Only $2.50 more per week. It made little difference to some, but tobacco and alcohol were the only things not provided by the school. For some of us that extra two and a half bucks were well worth fighting for. Skin was in the game.

The discussion went on. And on.

And on.

Decades later I mentioned that meeting to my brother-in-law. He had been hired to establish an electric utility outside of Portland, Oregon. He said he had been in many meetings where multimillion dollar transformers, reels of wire, and other equipment had been purchased without comment. But one day they were in need of a pickup truck. Just a pickup truck to toss some tools in the back and run off to a job. For the next several hours the discussion raged — Ford? Or Chevy?

In Florida, we took that extra two dollars and fifty cents and never looked back!

Buck Brook #7: Trip to Florida

The end of December came, the kids left for home, and the rest of us headed south for our annual meeting of the Green Valley School staff. Buck Brook was one of the campuses of Green Valley School, headquartered in Orange City, Florida.

I’d never been further south on the eastern seaboard than Trenton, New Jersey, so the trip was an anticipated adventure.

There were perhaps seven of us and, as I remember, we decided to drive to Florida in three cars. I ended up with Arthur and Ann Gunderson and their young son.

We were fairly close, the Gundersons and I. Arthur’s job was to oversee the construction projects at Buck Brook, make purchases, and coordinate with building codes and inspectors. Ann was in charge of coordinating the kitchen, ordering supplies and making sure we staff all got our turn at cooking and cleaning.Their son was a bright and engaged kid. So I was glad to share the ride with them.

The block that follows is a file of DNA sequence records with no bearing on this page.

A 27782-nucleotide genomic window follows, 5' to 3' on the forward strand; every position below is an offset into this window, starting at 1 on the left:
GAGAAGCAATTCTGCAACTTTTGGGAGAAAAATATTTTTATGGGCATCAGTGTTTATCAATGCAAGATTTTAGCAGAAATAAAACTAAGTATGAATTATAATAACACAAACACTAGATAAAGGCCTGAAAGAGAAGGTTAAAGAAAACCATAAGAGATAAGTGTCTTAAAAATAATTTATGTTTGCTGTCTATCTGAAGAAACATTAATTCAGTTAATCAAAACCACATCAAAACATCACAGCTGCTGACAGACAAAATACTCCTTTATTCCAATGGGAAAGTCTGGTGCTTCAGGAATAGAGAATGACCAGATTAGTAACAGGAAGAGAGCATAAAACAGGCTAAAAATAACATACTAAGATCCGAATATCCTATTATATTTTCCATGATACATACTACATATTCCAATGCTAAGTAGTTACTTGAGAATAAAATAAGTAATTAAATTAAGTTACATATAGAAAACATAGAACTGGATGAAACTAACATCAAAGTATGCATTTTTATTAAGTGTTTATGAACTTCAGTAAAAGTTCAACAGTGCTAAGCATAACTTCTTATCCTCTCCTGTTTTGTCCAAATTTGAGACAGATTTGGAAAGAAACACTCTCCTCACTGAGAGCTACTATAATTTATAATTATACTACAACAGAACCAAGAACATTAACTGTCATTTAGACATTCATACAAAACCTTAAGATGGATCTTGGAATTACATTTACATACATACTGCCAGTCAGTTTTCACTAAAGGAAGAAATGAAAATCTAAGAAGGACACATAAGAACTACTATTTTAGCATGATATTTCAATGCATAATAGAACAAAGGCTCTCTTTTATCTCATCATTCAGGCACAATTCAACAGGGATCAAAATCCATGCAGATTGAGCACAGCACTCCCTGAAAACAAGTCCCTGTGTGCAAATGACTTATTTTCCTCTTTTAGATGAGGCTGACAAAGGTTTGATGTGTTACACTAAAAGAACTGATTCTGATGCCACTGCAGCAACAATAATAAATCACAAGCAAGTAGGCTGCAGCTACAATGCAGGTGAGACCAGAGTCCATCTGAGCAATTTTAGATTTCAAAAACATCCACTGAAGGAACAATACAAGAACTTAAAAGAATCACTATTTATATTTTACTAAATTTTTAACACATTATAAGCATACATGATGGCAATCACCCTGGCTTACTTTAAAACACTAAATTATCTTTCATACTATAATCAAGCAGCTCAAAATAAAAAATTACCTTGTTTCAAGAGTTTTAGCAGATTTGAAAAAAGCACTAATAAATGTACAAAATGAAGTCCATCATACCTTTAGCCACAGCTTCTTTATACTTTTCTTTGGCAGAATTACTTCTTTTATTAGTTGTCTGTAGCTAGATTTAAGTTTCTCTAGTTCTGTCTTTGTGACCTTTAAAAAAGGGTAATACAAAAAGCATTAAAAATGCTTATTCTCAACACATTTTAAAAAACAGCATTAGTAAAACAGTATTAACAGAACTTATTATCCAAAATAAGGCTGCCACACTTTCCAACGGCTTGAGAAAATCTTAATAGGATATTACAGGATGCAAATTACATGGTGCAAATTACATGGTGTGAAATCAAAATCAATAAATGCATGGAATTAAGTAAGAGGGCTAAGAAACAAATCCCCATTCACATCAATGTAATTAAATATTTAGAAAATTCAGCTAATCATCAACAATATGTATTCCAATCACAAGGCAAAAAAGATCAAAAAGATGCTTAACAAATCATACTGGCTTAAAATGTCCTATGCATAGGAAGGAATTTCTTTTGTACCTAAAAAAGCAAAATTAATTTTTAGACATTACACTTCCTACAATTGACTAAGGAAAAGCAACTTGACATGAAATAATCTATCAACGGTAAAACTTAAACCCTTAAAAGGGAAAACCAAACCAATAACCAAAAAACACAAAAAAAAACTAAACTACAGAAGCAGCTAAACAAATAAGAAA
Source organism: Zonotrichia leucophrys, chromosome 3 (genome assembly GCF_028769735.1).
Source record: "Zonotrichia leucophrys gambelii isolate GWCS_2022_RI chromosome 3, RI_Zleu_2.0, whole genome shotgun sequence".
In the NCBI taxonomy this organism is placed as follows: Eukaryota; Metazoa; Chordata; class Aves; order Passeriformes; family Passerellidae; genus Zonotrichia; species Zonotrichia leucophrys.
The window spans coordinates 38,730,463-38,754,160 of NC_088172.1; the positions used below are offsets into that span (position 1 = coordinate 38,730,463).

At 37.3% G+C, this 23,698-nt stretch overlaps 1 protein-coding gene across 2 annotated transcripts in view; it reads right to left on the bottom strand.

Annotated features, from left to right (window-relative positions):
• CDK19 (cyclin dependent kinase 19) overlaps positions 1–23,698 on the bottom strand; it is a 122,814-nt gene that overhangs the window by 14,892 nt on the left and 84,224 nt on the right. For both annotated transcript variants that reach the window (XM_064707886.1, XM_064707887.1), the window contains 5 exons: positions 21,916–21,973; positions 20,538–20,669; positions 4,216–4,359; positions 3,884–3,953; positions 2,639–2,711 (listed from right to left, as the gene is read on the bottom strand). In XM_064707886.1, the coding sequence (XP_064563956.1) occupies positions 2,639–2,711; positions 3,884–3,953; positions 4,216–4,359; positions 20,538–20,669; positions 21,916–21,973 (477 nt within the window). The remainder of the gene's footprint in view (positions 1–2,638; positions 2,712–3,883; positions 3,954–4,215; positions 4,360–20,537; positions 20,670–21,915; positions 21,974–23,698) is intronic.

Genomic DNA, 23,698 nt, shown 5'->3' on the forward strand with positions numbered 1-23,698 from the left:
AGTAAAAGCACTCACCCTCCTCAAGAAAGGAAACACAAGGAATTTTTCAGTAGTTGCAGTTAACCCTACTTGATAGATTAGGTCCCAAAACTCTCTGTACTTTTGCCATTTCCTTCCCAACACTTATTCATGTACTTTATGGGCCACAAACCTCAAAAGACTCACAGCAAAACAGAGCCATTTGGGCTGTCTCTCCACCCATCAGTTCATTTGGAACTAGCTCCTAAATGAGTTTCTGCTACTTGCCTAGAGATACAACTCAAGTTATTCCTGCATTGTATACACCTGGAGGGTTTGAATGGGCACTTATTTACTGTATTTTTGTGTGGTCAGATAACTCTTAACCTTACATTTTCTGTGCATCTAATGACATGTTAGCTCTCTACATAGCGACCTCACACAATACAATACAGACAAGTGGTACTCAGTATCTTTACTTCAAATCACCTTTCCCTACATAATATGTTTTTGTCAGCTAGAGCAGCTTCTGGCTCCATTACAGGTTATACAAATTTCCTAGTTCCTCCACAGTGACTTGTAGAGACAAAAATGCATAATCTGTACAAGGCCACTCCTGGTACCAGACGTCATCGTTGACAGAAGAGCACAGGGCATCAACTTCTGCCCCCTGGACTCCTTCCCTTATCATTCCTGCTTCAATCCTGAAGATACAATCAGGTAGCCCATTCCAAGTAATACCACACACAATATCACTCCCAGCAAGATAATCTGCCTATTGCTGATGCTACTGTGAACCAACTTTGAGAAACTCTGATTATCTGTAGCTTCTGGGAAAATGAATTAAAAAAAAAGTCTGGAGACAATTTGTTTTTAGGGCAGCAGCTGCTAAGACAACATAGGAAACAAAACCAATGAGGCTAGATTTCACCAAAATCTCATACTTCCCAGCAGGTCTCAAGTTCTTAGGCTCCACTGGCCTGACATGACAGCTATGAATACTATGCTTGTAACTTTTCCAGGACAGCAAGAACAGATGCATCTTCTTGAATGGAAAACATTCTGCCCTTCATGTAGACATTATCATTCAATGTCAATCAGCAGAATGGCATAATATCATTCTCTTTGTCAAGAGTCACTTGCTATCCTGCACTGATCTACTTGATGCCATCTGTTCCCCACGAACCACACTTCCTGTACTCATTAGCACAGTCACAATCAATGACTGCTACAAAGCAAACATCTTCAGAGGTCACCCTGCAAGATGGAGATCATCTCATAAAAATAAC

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As much as I enjoyed working with Arthur, he was a source of grousing among the students and staff at Buck Brook. I saw his fussing over minutia as necessary to coordinate materials and construction projects while many students and staff grumbled about his not getting the free-spirit let-it-flow nature of our environment. (Even I had to agree the gawd-awful little tin shower stalls he ordered from some catalogue were — well — gawd awful compared to the roomie and conversational three-head open shower they replaced. But Arthur explained an up-to-code tiled communal shower would cost a fortune compared to the tin stalls, and watching the budget was one of his challenges.)

That was our Arthur. And Arthur was my ride. And when we got to Florida there was more than one pair of rolling eyes accompanying inquiries as to how I stood the extra twelve hours it took us to finish the straight-through, all-freeway drive.

Well, OK. When we were finally at the Florida boarder and cruising along nicely, Arthur did just blurt out, “the car could use a wash.” Just out of the blue. Worse, he took the exit we were approaching and started looking for a car wash. Yea — that time I was ready to just jump out and walk.

But there was also the time we were passing Washington, DC. It was the middle of the night and Arthur and Ann started pointing out distant landmarks of a town they had spent some time in. When I said I had never been to our nation’s capitol they immediately agreed something must be done about that and pulled onto the surface streets and circled the Capitol Mall for me.

Yea, it took us another half a day to reach Florida. But I had learned you can wash your car any time and any place you want. And I had seen our Capitol for the first and, so far, my only time. And we had stopped for some nice sit-down eats instead of dealing with paper on our laps and a ceaselessly moving, cramped vehicle.

I told those rolling eyes that Arthur wasn’t that difficult a character to enjoy.